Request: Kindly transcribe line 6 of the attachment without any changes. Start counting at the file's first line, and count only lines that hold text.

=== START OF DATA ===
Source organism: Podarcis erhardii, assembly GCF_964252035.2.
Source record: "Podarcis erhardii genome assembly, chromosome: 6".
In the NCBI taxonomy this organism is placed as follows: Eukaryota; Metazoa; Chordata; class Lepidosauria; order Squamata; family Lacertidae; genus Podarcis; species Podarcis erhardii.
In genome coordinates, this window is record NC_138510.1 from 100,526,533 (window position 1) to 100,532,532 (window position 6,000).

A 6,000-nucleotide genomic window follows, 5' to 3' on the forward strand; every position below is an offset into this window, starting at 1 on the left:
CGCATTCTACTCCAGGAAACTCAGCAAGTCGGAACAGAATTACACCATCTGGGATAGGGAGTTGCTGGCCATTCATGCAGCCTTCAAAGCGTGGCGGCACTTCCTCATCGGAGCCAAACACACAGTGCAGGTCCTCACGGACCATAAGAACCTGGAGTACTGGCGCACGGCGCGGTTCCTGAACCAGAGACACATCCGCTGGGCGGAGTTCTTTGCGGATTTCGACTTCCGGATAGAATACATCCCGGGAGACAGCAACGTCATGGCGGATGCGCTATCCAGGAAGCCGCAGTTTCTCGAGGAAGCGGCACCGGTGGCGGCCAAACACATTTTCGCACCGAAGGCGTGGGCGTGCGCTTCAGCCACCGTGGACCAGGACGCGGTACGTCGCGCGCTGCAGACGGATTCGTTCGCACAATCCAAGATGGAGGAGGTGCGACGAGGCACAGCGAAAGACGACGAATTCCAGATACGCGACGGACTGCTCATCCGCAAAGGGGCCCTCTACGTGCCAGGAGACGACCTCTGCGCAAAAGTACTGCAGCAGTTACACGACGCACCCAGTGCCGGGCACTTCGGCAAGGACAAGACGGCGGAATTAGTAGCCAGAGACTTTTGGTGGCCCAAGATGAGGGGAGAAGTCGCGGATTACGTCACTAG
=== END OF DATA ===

CGCATTCTACTCCAGGAAACTCAGCAAGTCGGAACAGAATTACACCATCTGGGATAGGGAGTTGCTGGCCATTCATGCAGCCTTCAAAGCGTGGCGGCACTTCCTCATCGGAGCCAAACACACAGTGCAGGTCCTCACGGACCATAAGAACCTGGAGTACTGGCGCACGGCGCGGTTCCTGAACCAGAGACACATCCGCTGGGCGGAGTTCTTTGCGGATTTCGACTTCCGGATAGAATACATCCCGGGAGACAGCAACGTCATGGCGGATGCGCTATCCAGGAAGCCGCAGTTTCTCGAGGAAGCGGCACCGGTGGCGGCCAAACACATTTTCGCACCGAAGGCGTGGGCGTGCGCTTCAGCCACCGTGGACCAGGACGCGGTACGTCGCGCGCTGCAGACGGATTCGTTCGCACAATCCAAGATGGAGGAGGTGCGACGAGGCACAGCGAAAGACGACGAATTCCAGATACGCGACGGACTGCTCATCCGCAAAGGGGCCCTCTACGTGCCAGGAGACGACCTCTGCGCAAAAGTACTGCAGCAGTTACACGACGCACCCAGTGCCGGGCACTTCGGCAAGGACAAGACGGCGGAATTAGTAGCCAGAGACTTTTGGTGGCCCAAGATGAGGGGAGAAGTCGCGGATTACGTCACTAG